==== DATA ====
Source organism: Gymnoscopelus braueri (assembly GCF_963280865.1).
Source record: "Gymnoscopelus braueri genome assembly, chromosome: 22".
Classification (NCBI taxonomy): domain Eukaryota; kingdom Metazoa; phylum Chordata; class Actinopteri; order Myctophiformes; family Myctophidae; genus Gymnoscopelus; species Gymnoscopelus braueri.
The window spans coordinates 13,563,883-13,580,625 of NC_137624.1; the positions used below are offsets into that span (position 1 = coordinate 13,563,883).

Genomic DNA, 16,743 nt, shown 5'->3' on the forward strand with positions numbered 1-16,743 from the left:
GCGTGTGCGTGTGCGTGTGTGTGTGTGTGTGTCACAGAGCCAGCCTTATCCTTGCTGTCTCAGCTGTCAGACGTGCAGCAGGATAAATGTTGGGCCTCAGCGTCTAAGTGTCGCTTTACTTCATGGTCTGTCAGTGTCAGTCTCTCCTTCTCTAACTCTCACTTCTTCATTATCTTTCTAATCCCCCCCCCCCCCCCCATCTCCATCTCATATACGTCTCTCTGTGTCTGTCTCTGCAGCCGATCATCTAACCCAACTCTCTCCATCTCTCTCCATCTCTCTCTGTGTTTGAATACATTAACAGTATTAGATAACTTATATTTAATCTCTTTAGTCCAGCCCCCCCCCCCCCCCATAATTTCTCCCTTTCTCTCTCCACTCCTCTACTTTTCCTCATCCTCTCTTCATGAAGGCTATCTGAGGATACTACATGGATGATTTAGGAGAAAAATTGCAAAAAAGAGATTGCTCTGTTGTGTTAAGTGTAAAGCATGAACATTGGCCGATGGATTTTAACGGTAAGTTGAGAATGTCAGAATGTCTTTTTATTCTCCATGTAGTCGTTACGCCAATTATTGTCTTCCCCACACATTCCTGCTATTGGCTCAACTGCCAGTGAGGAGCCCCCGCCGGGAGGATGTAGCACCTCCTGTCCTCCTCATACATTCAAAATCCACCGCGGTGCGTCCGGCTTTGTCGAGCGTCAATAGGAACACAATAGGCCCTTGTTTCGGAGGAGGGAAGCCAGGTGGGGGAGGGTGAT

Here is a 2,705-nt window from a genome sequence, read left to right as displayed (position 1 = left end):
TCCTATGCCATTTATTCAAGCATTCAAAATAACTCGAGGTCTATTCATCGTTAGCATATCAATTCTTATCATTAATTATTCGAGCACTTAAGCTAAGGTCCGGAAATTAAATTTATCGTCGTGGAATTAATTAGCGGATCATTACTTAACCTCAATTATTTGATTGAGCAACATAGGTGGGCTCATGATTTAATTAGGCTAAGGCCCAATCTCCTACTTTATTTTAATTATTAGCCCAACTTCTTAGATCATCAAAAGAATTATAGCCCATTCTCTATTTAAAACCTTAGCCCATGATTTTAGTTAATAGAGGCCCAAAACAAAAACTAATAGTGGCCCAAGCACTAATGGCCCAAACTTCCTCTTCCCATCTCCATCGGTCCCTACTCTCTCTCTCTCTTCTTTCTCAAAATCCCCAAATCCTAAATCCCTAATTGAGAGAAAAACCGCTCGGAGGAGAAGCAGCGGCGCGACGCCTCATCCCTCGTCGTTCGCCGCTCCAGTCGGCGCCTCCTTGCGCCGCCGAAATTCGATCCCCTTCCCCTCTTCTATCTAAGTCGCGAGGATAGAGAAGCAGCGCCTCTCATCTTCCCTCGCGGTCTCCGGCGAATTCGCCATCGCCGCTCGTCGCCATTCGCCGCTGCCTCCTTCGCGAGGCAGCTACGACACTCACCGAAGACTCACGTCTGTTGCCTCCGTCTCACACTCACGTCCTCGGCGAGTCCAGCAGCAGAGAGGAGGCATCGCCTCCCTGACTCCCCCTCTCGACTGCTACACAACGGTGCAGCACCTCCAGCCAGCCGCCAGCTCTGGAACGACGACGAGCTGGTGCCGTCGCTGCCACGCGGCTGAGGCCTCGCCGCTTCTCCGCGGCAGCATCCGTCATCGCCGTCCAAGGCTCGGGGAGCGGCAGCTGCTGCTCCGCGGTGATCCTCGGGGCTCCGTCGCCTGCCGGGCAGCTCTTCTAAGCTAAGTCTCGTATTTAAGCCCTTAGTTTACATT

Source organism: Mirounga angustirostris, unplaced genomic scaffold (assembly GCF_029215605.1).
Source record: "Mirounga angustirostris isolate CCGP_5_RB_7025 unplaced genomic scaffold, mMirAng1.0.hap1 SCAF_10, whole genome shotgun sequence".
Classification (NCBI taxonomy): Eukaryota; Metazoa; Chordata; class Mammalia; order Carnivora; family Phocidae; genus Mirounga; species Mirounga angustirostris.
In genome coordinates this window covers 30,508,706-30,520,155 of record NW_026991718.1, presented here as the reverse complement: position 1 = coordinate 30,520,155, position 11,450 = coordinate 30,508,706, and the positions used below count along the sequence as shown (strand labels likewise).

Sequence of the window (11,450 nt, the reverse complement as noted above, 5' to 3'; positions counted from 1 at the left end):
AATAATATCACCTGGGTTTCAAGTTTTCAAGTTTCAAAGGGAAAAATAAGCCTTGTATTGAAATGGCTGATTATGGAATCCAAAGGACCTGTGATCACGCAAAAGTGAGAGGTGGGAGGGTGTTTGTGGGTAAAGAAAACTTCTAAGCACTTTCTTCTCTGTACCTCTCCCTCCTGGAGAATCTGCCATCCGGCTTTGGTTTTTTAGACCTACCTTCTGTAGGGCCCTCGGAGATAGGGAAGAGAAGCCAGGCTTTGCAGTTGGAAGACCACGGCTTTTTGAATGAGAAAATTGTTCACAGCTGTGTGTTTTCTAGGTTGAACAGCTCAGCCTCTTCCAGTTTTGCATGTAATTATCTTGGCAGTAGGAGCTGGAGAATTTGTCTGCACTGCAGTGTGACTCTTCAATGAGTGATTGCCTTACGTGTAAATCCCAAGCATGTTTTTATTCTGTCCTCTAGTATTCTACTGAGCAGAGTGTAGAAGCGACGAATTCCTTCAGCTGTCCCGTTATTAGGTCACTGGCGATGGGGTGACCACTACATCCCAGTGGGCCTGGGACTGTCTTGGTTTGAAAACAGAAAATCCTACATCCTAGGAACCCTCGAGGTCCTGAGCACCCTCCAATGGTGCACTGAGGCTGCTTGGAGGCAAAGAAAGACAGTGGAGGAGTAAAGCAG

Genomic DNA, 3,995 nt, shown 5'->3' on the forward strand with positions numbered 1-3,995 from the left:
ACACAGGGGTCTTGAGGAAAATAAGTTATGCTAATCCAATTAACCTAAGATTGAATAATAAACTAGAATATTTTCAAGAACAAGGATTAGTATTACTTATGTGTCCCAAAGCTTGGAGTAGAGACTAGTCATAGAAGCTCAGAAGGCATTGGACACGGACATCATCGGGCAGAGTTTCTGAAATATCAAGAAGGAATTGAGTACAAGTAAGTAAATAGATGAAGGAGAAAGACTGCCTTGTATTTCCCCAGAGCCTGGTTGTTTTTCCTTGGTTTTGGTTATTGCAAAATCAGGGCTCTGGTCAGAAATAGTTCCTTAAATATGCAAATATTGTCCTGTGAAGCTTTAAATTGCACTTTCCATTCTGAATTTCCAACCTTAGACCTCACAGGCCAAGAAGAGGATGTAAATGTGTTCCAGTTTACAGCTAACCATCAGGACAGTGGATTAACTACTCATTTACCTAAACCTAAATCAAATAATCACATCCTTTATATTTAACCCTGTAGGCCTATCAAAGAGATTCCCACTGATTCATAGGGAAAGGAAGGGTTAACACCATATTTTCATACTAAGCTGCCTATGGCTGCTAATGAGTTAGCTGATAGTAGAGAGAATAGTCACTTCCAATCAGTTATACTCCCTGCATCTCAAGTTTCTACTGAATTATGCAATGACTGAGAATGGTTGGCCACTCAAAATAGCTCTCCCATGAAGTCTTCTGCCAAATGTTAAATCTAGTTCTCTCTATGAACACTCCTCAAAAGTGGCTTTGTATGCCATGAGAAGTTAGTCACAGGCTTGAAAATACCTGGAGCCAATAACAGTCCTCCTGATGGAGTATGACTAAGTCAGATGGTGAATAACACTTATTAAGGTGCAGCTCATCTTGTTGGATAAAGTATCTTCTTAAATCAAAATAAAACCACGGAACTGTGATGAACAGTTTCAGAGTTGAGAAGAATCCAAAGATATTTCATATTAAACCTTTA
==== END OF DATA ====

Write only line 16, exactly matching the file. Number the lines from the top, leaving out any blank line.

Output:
ACACAGGGGTCTTGAGGAAAATAAGTTATGCTAATCCAATTAACCTAAGATTGAATAATAAACTAGAATATTTTCAAGAACAAGGATTAGTATTACTTATGTGTCCCAAAGCTTGGAGTAGAGACTAGTCATAGAAGCTCAGAAGGCATTGGACACGGACATCATCGGGCAGAGTTTCTGAAATATCAAGAAGGAATTGAGTACAAGTAAGTAAATAGATGAAGGAGAAAGACTGCCTTGTATTTCCCCAGAGCCTGGTTGTTTTTCCTTGGTTTTGGTTATTGCAAAATCAGGGCTCTGGTCAGAAATAGTTCCTTAAATATGCAAATATTGTCCTGTGAAGCTTTAAATTGCACTTTCCATTCTGAATTTCCAACCTTAGACCTCACAGGCCAAGAAGAGGATGTAAATGTGTTCCAGTTTACAGCTAACCATCAGGACAGTGGATTAACTACTCATTTACCTAAACCTAAATCAAATAATCACATCCTTTATATTTAACCCTGTAGGCCTATCAAAGAGATTCCCACTGATTCATAGGGAAAGGAAGGGTTAACACCATATTTTCATACTAAGCTGCCTATGGCTGCTAATGAGTTAGCTGATAGTAGAGAGAATAGTCACTTCCAATCAGTTATACTCCCTGCATCTCAAGTTTCTACTGAATTATGCAATGACTGAGAATGGTTGGCCACTCAAAATAGCTCTCCCATGAAGTCTTCTGCCAAATGTTAAATCTAGTTCTCTCTATGAACACTCCTCAAAAGTGGCTTTGTATGCCATGAGAAGTTAGTCACAGGCTTGAAAATACCTGGAGCCAATAACAGTCCTCCTGATGGAGTATGACTAAGTCAGATGGTGAATAACACTTATTAAGGTGCAGCTCATCTTGTTGGATAAAGTATCTTCTTAAATCAAAATAAAACCACGGAACTGTGATGAACAGTTTCAGAGTTGAGAAGAATCCAAAGATATTTCATATTAAACCTTTA